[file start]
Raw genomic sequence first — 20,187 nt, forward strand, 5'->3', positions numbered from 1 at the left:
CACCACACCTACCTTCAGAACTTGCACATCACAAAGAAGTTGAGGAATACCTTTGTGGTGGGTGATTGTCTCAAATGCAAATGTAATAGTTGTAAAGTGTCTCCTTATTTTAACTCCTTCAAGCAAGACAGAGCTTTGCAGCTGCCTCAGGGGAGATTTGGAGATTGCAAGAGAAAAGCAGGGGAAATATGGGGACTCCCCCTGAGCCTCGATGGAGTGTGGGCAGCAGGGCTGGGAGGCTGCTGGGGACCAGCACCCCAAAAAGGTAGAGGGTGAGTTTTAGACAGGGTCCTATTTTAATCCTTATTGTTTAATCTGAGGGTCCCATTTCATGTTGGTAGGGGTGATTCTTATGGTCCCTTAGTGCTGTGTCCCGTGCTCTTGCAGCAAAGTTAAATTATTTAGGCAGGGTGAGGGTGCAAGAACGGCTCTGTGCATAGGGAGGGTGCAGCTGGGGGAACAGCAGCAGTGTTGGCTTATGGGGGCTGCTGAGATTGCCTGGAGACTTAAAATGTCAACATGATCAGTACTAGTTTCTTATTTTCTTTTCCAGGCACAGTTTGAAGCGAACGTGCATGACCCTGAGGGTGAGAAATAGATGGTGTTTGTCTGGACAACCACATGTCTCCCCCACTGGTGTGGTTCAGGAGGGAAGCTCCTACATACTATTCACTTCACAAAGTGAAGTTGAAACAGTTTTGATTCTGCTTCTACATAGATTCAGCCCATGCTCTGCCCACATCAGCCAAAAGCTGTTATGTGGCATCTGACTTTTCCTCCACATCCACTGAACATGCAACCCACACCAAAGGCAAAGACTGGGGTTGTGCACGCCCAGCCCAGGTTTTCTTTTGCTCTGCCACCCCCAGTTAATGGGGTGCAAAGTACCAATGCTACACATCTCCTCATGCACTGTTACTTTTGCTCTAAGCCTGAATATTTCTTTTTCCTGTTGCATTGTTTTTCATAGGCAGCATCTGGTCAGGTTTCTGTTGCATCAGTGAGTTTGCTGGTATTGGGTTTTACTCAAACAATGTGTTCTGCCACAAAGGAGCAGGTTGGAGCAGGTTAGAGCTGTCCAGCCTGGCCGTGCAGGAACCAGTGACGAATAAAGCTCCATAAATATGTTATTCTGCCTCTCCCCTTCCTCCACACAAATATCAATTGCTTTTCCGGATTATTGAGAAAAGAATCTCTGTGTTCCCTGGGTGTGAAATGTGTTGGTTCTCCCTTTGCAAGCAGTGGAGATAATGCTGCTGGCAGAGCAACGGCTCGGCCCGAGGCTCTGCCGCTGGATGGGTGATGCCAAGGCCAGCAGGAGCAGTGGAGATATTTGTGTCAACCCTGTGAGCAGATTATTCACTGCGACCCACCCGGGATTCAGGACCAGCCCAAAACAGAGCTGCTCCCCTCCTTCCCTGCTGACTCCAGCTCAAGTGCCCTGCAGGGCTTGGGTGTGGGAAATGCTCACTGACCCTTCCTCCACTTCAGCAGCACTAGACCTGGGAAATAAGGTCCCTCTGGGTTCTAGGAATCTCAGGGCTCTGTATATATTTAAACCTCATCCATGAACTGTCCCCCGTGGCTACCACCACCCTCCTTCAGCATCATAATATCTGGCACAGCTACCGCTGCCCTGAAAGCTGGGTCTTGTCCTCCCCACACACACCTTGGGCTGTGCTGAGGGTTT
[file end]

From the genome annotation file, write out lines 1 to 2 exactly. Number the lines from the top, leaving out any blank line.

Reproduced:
Raw genomic sequence first — 20,187 nt, forward strand, 5'->3', positions numbered from 1 at the left:
CACCACACCTACCTTCAGAACTTGCACATCACAAAGAAGTTGAGGAATACCTTTGTGGTGGGTGATTGTCTCAAATGCAAATGTAATAGTTGTAAAGTGTCTCCTTATTTTAACTCCTTCAAGCAAGACAGAGCTTTGCAGCTGCCTCAGGGGAGATTTGGAGATTGCAAGAGAAAAGCAGGGGAAATATGGGGACTCCCCCTGAGCCTCGATGGAGTGTGGGCAGCAGGGCTGGGAGGCTGCTGGGGACCAGCACCCCAAAAAGGTAGAGGGTGAGTTTTAGACAGGGTCCTATTTTAATCCTTATTGTTTAATCTGAGGGTCCCATTTCATGTTGGTAGGGGTGATTCTTATGGTCCCTTAGTGCTGTGTCCCGTGCTCTTGCAGCAAAGTTAAATTATTTAGGCAGGGTGAGGGTGCAAGAACGGCTCTGTGCATAGGGAGGGTGCAGCTGGGGGAACAGCAGCAGTGTTGGCTTATGGGGGCTGCTGAGATTGCCTGGAGACTTAAAATGTCAACATGATCAGTACTAGTTTCTTATTTTCTTTTCCAGGCACAGTTTGAAGCGAACGTGCATGACCCTGAGGGTGAGAAATAGATGGTGTTTGTCTGGACAACCACATGTCTCCCCCACTGGTGTGGTTCAGGAGGGAAGCTCCTACATACTATTCACTTCACAAAGTGAAGTTGAAACAGTTTTGATTCTGCTTCTACATAGATTCAGCCCATGCTCTGCCCACATCAGCCAAAAGCTGTTATGTGGCATCTGACTTTTCCTCCACATCCACTGAACATGCAACCCACACCAAAGGCAAAGACTGGGGTTGTGCACGCCCAGCCCAGGTTTTCTTTTGCTCTGCCACCCCCAGTTAATGGGGTGCAAAGTACCAATGCTACACATCTCCTCATGCACTGTTACTTTTGCTCTAAGCCTGAATATTTCTTTTTCCTGTTGCATTGTTTTTCATAGGCAGCATCTGGTCAGGTTTCTGTTGCATCAGTGAGTTTGCTGGTATTGGGTTTTACTCAAACAATGTGTTCTGCCACAAAGGAGCAGGTTGGAGCAGGTTAGAGCTGTCCAGCCTGGCCGTGCAGGAACCAGTGACGAATAAAGCTCCATAAATATGTTATTCTGCCTCTCCCCTTCCTCCACACAAATATCAATTGCTTTTCCGGATTATTGAGAAAAGAATCTCTGTGTTCCCTGGGTGTGAAATGTGTTGGTTCTCCCTTTGCAAGCAGTGGAGATAATGCTGCTGGCAGAGCAACGGCTCGGCCCGAGGCTCTGCCGCTGGATGGGTGATGCCAAGGCCAGCAGGAGCAGTGGAGATATTTGTGTCAACCCTGTGAGCAGATTATTCACTGCGACCCACCCGGGATTCAGGACCAGCCCAAAACAGAGCTGCTCCCCTCCTTCCCTGCTGACTCCAGCTCAAGTGCCCTGCAGGGCTTGGGTGTGGGAAATGCTCACTGACCCTTCCTCCACTTCAGCAGCACTAGACCTGGGAAATAAGGTCCCTCTGGGTTCTAGGAATCTCAGGGCTCTGTATATATTTAAACCTCATCCATGAACTGTCCCCCGTGGCTACCACCACCCTCCTTCAGCATCATAATATCTGGCACAGCTACCGCTGCCCTGAAAGCTGGGTCTTGTCCTCCCCACACACACCTTGGGCTGTGCTGAGGGTTT